I totally spaced yesterday and forgot that it was Saturday because the days have blurred since I’ve been WFH… I only realised I had missed Saturday’s post when I was doing a little after midnight gaming. Oops!
We’re back with another Top 5 Saturday! Just in case you don’t know Top 5 Saturday is a weekly meme created by Mandy @ Devouring Books and it’s where we list the top five books (they can be books on your TBR, favourite books, books you loved/hated) based on the week’s topic. You can see the upcoming schedule at the end of my post 🙂 This week’s topic is: books with a colour in the title.
I thought that I would be able to very easily recall five titles with colours in them off the top of my head but apparently I can’t! LOL So here comes Goodreads and Google searches to the rescue! I don’t know what I’d without these mad interwebs brains 😂
JADE CITY is a gripping Godfather-esque saga of intergenerational blood feuds, vicious politics, magic, and kungfu.
The Kaul family is one of two crime syndicates that control the island of Kekon. It’s the only place in the world that produces rare magical jade, which grants those with the right training and heritage superhuman abilities. The Green Bone clans of honorable jade-wearing warriors once protected the island from foreign invasion–but nowadays, in a bustling post-war metropolis full of fast cars and foreign money, Green Bone families like the Kauls are primarily involved in commerce, construction, and the everyday upkeep of the districts under their protection. When the simmering tension between the Kauls and their greatest rivals erupts into open violence in the streets, the outcome of this clan war will determine the fate of all Green Bones and the future of Kekon itself.
JADE CITY! I can’t believe I forgot this one especially since it’s currently on my bedside table as I was attempting to read it a few weeks back! I put a hold on reading this for now because it requires a lot of concentration and I’m really not in the right headspace for it, although I did enjoy what I read!
Fifteen-year-old Kambili’s world is circumscribed by the high walls and frangipani trees of her family compound. Her wealthy Catholic father, under whose shadow Kambili lives, while generous and politically active in the community, is repressive and fanatically religious at home.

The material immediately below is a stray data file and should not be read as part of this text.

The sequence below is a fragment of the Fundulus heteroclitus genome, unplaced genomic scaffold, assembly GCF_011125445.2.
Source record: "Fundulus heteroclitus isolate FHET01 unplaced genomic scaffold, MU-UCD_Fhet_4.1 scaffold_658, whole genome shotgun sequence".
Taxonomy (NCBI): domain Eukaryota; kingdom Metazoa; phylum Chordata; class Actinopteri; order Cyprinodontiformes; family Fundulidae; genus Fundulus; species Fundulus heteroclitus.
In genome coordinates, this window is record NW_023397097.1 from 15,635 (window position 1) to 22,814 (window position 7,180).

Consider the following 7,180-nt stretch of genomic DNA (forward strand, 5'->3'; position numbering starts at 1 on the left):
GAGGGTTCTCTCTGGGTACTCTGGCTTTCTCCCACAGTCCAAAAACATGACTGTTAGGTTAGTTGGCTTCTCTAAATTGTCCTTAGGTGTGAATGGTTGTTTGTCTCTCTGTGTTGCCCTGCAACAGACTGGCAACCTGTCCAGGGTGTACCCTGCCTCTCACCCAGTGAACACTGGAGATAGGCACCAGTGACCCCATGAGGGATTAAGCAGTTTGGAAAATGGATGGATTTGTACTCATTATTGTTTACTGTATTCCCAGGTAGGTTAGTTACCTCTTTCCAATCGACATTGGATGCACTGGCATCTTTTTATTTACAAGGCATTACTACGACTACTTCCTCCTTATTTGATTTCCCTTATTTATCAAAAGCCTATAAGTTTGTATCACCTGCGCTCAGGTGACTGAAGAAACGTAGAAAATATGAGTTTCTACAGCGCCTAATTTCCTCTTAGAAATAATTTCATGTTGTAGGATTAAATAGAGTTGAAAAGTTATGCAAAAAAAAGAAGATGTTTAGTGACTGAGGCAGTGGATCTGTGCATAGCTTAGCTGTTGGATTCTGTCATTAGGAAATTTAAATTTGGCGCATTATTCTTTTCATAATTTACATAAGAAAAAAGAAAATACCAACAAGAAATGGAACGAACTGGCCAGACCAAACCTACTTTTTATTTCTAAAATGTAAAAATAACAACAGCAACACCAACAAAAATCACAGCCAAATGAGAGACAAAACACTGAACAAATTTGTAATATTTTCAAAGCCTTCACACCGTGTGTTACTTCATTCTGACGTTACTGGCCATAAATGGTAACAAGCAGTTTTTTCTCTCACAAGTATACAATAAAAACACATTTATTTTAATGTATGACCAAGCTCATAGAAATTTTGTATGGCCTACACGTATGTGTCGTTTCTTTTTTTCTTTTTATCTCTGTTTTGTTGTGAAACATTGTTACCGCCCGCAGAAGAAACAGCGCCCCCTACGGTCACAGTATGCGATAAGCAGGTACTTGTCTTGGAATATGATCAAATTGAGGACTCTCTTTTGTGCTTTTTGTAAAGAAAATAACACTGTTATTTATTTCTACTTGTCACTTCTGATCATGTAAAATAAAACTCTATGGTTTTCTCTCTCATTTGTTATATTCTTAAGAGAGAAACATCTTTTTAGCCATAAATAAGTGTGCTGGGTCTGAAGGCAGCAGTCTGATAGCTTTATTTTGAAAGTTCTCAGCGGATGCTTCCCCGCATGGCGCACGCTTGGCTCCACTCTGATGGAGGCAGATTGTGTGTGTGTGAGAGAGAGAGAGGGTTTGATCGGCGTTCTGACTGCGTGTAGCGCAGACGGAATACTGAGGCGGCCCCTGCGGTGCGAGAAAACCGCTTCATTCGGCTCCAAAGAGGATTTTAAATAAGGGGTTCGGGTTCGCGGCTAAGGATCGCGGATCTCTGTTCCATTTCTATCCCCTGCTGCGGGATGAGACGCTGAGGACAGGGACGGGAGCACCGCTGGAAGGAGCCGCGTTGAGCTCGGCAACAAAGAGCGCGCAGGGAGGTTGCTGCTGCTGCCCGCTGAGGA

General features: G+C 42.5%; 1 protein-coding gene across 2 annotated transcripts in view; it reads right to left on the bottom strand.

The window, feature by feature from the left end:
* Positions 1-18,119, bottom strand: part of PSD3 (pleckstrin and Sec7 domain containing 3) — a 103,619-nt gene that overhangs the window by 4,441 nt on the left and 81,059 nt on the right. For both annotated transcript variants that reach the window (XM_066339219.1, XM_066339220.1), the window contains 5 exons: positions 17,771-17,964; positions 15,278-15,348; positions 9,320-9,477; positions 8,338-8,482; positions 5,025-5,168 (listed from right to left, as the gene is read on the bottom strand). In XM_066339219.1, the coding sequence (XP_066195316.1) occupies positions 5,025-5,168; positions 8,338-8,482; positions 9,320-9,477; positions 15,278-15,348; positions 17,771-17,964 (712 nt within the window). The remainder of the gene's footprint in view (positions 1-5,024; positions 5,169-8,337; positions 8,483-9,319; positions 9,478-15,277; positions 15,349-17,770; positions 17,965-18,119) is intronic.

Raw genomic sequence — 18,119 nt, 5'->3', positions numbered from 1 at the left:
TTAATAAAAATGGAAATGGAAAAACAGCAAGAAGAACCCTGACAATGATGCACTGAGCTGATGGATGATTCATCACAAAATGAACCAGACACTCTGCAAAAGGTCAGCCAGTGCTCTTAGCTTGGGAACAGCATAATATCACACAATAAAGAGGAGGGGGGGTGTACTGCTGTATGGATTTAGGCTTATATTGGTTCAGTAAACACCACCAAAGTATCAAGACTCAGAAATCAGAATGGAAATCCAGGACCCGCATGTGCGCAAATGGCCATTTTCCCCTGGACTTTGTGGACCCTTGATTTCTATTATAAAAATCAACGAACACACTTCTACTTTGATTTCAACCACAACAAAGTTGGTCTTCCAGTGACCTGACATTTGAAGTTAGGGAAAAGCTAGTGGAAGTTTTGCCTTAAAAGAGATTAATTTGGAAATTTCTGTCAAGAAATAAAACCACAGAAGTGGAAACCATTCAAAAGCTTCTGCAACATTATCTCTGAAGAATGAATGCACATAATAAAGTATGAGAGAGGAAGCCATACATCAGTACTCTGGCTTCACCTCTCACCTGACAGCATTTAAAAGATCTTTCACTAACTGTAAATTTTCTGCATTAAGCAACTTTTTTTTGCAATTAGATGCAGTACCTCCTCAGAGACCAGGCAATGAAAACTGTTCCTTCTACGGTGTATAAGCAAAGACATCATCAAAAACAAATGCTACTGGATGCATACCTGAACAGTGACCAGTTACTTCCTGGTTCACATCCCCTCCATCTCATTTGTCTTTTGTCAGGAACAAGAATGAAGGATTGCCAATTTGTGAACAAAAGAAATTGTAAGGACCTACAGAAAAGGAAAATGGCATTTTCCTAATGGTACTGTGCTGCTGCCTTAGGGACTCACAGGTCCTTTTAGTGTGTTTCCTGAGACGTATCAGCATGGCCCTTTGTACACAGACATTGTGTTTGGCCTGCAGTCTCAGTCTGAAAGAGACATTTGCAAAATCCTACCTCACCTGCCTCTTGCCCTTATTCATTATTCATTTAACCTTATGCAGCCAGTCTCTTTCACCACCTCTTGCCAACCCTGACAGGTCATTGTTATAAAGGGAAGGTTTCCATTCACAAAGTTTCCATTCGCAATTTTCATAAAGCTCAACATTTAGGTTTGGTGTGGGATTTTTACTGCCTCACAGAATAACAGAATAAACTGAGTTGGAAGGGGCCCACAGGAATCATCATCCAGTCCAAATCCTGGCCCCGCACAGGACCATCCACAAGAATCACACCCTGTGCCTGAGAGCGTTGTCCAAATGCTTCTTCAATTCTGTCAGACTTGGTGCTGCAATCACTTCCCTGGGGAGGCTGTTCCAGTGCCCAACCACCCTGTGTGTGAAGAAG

When Nigeria begins to fall apart under a military coup, Kambili’s father sends her and her brother away to stay with their aunt, a University professor, whose house is noisy and full of laughter. There, Kambili and her brother discover a life and love beyond the confines of their father’s authority. The visit will lift the silence from their world and, in time, give rise to devotion and defiance that reveal themselves in profound and unexpected ways.
This is a book about the promise of freedom; about the blurred lines between childhood and adulthood; between love and hatred, between the old gods and the new.
Purple Hibiscus has been on my TBR for a little while now (I know it’s highly recommended by Emer) I’m just waiting for the right mood to read it! Lol
The Mayan god of death sends a young woman on a harrowing, life-changing journey in this one-of-a-kind fairy tale inspired by Mexican folklore.
The Jazz Age is in full swing, but Casiopea Tun is too busy cleaning the floors of her wealthy grandfather’s house to listen to any fast tunes. Nevertheless, she dreams of a life far from her dusty small town in southern Mexico. A life she can call her own.